Prior to Union, Dean Douglas served as Professor of Religion at Goucher College where she held the Susan D. Morgan Professorship of Religion and is now Professor Emeritus. Before Goucher, she was Associate Professor of Theology at Howard University School of Divinity (1987-2001) and Assistant Professor of Religion at Edward Waters College (1986-1987).
Ordained as an Episcopal priest in 1983, Dean Douglas holds a master’s degree in theology and a Ph.D. in systematic theology from Union.
Dean Douglas is the author of many articles and five books, including Sexuality and the Black Church: A Womanist Perspective and Stand Your Ground: Black Bodies and the Justice of God. Her academic work has focused on womanist theology, sexuality and the black church.
Dr. Rolanda L. Ward is an Associate Professor of Social Work and the inaugural faculty director of the Rose Bente Lee Ostapenko Center for Race, Equity, and Mission at Niagara University. Dr. Ward is a macro-trained social worker who works in the community to address racial disparities, including equitable COVID-19 vaccine access as well as higher-education matriculation for BIPOC high school students. She is a former youth minister and loves helping young people articulate their faith practices.
M. Llewellyn, Esq. serves as Chief Diversity Officer, Associate Vice President for Human Resources and Deputy General Counsel. Ms. Llewellyn joined the Office of General Counsel as Associate General Counsel in June 2005, and was promoted to Deputy General Counsel in June 2014. She assumed the roles of Chief Diversity Officer and Associate Vice President for Human Resources in August 2016, and leadership of the Office of Equity and Inclusion in July 2018
Ms. Llewellyn, in collaboration with the President and Provost, is charged with the strategic leadership of institutional diversity and inclusion efforts. As Chief Diversity Officer, she advises senior leadership and leads strategic equity planning efforts that advance the University’s mission and vision and collaborates with key University stakeholders to develop and deploy initiatives that contribute to the achievement of equity-related goals. Together with the Dr. Manouchkathe Casssagnol, she chairs the university’s Equity and Inclusion Council. As Associate Vice President for Human Resources, her responsibilities include oversight for all employee benefits, compensation, payroll, student employment, training, and EEO/Title IX programs.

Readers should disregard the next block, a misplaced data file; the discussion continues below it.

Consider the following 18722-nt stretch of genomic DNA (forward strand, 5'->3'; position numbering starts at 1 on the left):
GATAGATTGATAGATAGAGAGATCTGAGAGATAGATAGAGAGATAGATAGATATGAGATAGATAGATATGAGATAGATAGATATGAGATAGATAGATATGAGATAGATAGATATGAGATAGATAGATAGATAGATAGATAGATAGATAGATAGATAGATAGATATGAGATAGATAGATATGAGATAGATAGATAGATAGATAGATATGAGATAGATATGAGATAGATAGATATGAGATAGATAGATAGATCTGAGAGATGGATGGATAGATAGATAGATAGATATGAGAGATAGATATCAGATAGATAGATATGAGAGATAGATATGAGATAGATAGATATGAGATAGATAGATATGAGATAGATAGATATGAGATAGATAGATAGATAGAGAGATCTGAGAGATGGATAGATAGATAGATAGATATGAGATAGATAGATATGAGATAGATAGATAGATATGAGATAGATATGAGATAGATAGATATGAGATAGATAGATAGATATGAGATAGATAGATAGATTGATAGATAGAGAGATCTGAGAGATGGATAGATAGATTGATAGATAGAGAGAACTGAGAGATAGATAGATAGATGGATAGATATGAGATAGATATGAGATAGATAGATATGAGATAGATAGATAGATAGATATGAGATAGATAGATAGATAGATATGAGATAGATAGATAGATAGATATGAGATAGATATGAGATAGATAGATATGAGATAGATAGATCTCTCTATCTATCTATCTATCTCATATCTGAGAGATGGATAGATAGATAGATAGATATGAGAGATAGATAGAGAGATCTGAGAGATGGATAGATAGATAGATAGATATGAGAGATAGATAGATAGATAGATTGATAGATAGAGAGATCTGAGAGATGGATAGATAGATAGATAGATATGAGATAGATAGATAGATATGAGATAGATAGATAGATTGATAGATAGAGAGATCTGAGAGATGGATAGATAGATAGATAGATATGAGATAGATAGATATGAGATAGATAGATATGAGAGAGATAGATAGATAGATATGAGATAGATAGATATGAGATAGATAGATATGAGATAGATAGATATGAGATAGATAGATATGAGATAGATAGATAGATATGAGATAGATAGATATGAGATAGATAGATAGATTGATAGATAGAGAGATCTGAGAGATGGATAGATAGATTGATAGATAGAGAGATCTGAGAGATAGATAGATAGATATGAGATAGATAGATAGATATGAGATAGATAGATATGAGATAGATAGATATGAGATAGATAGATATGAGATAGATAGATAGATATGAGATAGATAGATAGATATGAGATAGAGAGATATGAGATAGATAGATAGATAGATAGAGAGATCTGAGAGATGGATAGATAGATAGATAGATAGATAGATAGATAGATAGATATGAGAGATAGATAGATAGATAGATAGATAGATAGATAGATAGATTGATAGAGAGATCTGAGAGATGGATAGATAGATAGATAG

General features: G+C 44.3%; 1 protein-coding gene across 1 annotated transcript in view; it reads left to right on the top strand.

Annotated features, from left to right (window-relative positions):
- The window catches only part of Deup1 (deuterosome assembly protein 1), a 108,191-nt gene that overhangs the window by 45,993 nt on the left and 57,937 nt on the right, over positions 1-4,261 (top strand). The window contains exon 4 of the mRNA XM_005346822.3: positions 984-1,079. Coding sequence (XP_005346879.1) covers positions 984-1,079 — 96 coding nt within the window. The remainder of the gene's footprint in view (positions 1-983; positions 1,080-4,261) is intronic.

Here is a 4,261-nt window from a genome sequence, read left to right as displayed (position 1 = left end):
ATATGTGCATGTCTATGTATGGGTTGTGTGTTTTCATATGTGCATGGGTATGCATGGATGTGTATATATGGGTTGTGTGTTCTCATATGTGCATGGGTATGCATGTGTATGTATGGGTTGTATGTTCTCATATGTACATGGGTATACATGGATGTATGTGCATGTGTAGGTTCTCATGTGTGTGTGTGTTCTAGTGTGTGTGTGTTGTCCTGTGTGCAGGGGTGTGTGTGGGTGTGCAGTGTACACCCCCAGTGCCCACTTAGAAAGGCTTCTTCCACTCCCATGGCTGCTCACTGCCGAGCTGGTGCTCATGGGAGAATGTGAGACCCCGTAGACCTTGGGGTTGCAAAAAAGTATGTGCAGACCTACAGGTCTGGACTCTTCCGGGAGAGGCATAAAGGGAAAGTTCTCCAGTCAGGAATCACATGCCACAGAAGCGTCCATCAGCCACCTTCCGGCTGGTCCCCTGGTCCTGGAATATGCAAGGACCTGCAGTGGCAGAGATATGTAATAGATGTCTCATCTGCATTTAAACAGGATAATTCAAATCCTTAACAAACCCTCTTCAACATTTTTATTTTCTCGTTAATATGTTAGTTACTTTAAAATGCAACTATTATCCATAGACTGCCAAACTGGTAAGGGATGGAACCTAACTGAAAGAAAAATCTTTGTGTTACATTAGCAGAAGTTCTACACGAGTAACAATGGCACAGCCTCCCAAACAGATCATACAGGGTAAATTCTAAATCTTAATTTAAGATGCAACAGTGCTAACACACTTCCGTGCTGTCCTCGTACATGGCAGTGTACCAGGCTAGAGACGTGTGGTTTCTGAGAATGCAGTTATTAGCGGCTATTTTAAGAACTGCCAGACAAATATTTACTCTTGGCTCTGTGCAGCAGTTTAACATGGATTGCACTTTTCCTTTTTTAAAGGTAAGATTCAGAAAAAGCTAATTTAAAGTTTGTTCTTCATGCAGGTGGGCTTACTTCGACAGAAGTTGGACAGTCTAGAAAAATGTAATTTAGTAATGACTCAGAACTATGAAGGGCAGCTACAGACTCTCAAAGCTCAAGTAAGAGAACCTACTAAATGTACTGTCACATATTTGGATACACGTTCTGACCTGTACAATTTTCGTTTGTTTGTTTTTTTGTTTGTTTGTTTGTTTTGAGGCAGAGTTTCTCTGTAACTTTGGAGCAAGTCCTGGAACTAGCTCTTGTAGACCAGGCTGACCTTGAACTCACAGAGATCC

In her role as Deputy General Counsel, Ms. Llewellyn provides advice and counsel regarding University legal and compliance issues, serves as the lead attorney for all of the University’s material, corporate transactions and provides pertinent information and guidance on applicable law, compliance regimes and University policies and procedures.
Mrs. Llewellyn is a graduate of Dartmouth College and the University of Michigan Law School. She served as a member of the University of Michigan Law Review. Prior to coming to St. John’s Mrs. Llewellyn was a corporate associate at the New York office of Skadden, Arps, Slate, Meagher & Flom LLP, specializing in financing transactions and private investment funds.
Cydni Joubert is a native of Dallas, Texas. She currently serves as the Resident Campus Minister of Retreats at St. John’s University where she is a double alumna. She holds a bachelor’s degree in Psychology with a minor in Africana Studies and a master’s in Sociology with a concentration in Confronting Inequalities. In her current role, Ms. Joubert focuses on developing students’ faith through creating and implementing retreats to promote and expand safe spaces for college students as they transition into their next chapter of life through a spiritual and emotional journey. Her passions align at the intersection of building healthy faith identities and pursuing social equality.